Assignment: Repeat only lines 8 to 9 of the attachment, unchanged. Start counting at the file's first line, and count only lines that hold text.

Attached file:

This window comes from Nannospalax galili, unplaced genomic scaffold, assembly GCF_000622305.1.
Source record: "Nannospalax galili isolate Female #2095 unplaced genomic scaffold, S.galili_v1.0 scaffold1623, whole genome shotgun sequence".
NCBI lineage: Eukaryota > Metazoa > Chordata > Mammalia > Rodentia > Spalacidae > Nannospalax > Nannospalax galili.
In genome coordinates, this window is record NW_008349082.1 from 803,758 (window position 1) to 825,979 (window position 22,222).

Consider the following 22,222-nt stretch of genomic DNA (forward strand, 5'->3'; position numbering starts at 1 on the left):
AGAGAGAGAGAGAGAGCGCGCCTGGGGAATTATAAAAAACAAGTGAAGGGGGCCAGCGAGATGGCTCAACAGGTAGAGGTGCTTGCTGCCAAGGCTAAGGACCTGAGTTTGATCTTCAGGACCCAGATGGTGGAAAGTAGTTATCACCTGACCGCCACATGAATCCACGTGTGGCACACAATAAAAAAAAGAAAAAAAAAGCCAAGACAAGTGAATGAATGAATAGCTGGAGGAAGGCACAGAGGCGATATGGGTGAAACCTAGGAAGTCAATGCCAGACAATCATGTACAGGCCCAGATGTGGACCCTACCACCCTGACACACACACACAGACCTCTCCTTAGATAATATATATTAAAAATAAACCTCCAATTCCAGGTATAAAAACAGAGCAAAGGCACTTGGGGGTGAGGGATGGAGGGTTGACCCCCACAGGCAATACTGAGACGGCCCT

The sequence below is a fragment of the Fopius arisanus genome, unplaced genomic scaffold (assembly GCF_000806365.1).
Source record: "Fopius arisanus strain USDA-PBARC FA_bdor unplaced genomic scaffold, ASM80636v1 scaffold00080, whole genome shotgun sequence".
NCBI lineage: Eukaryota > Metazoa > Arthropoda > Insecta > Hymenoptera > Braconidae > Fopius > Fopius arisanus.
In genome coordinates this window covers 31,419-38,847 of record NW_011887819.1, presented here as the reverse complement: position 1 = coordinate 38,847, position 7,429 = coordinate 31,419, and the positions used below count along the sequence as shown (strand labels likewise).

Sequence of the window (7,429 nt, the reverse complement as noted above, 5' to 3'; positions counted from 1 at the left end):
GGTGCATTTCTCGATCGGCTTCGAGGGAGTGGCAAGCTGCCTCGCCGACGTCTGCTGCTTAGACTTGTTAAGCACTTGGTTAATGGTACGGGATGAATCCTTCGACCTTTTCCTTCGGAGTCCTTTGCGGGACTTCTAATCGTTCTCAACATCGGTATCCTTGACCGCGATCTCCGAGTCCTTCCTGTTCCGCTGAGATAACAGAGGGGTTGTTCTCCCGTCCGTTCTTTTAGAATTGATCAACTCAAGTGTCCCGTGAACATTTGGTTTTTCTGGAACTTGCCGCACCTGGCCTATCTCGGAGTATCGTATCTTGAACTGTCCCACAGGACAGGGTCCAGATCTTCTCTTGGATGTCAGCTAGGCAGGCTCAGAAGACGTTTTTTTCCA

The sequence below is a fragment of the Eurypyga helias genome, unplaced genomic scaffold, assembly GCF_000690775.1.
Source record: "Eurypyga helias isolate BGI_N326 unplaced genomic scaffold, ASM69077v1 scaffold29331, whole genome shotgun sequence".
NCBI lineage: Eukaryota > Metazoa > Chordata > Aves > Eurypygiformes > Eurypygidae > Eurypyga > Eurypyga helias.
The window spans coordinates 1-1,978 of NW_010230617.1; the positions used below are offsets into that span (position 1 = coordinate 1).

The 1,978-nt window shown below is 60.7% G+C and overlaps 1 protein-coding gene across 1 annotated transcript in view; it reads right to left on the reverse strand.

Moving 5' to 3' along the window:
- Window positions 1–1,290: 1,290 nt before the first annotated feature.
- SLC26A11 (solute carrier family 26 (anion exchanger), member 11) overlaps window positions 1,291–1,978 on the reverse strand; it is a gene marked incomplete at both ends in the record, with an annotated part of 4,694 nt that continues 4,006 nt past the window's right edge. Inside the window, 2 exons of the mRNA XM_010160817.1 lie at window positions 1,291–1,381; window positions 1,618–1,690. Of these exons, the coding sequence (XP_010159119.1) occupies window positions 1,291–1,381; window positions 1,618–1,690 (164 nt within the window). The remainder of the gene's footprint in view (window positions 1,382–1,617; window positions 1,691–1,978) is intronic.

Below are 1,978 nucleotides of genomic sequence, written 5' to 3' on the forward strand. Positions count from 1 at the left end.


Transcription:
Source record: "Fopius arisanus strain USDA-PBARC FA_bdor unplaced genomic scaffold, ASM80636v1 scaffold00080, whole genome shotgun sequence".
NCBI lineage: Eukaryota > Metazoa > Arthropoda > Insecta > Hymenoptera > Braconidae > Fopius > Fopius arisanus.